“Mr. Danger?” she murmured.

          “That’s me.”

          “I need a mystery unraveled.”

          Well I was coming unraveled just being in the same zip code as her. She gave me a look so deep I could’ve earned a philosophy degree just by standing in her line of sight. But she must have sensed that beneath my rock-hard exterior I was a pussycat because she said “I sense that beneath your rock-hard exterior you’re a pussycat, Mr. Danger. I can read you like a book.”

          “Yeah,” I said, aiming to show some brass of my own, “hardcover all right: bold face,large font, even got a working appendix; a real best-seller. Now that we’ve dispensed with the preliminaries how about you tell me what’s got you out on a morning like this? A two-timing palooka? Family heirloom gone missing? Prim old grandma cut you out of her will because you look like…. well, what you look like?”

          She gave a little flinch, as if steeling herself for an unpleasant revelation, and said, “I’m afraid it’s more serious than that.” Her body stiffened. Her face, at first just ghostly, turned a whiter shade of pale. “It’s my past, Mr. Danger,” she said. “It’s…. it’s catching up with me! My past seems to be trying to take over my current life!”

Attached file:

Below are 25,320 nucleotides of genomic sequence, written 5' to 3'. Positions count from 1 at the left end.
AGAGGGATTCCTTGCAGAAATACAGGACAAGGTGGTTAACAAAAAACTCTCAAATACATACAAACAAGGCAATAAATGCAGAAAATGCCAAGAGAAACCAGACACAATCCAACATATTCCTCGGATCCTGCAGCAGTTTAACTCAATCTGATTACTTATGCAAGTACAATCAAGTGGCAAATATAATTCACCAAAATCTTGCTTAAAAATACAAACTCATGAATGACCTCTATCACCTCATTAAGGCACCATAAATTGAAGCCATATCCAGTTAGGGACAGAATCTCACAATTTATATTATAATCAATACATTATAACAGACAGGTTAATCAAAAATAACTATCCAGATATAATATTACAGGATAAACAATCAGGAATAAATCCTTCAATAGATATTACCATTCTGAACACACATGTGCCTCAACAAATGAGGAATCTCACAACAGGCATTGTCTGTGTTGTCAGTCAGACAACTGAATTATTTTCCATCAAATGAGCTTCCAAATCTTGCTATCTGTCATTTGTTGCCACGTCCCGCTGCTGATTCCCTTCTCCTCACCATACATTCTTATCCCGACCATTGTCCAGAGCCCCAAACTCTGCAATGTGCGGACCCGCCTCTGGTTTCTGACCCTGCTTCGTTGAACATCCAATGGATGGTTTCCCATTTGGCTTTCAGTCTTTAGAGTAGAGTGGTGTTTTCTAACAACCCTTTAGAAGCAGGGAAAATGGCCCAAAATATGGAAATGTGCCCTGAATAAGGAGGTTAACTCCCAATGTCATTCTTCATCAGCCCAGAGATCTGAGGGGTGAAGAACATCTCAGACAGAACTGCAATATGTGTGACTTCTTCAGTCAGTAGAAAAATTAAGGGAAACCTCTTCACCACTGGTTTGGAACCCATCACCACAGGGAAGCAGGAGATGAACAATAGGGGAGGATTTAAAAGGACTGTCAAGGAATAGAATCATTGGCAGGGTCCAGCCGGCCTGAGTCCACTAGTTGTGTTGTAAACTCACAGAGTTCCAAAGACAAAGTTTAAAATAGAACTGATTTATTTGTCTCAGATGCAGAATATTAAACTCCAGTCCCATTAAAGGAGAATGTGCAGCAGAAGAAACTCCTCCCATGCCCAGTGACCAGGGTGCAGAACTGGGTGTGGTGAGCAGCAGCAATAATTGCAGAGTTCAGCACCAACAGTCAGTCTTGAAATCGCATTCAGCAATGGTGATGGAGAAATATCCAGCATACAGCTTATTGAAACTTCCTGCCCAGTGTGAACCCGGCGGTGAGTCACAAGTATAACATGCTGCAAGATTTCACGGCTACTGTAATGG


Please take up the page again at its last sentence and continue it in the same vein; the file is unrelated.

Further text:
I froze. Which was not unusual since that little misunderstanding I’d had with the utility company about my heating bill. But now a different kind of chill ran down my spine. Cross-temporal personal apprehension! Of the karmic persuasion no less! This was serious. About as serious as you could get without being featured in a so-called in-depth investigation by a generically attractive but intellectually vacuous blonde anchorperson on one of those off-network TV investigative series. This case was going to be harder than I thought. Harder than a can of Play-DohTM after you’ve worked it over a few times with your fists!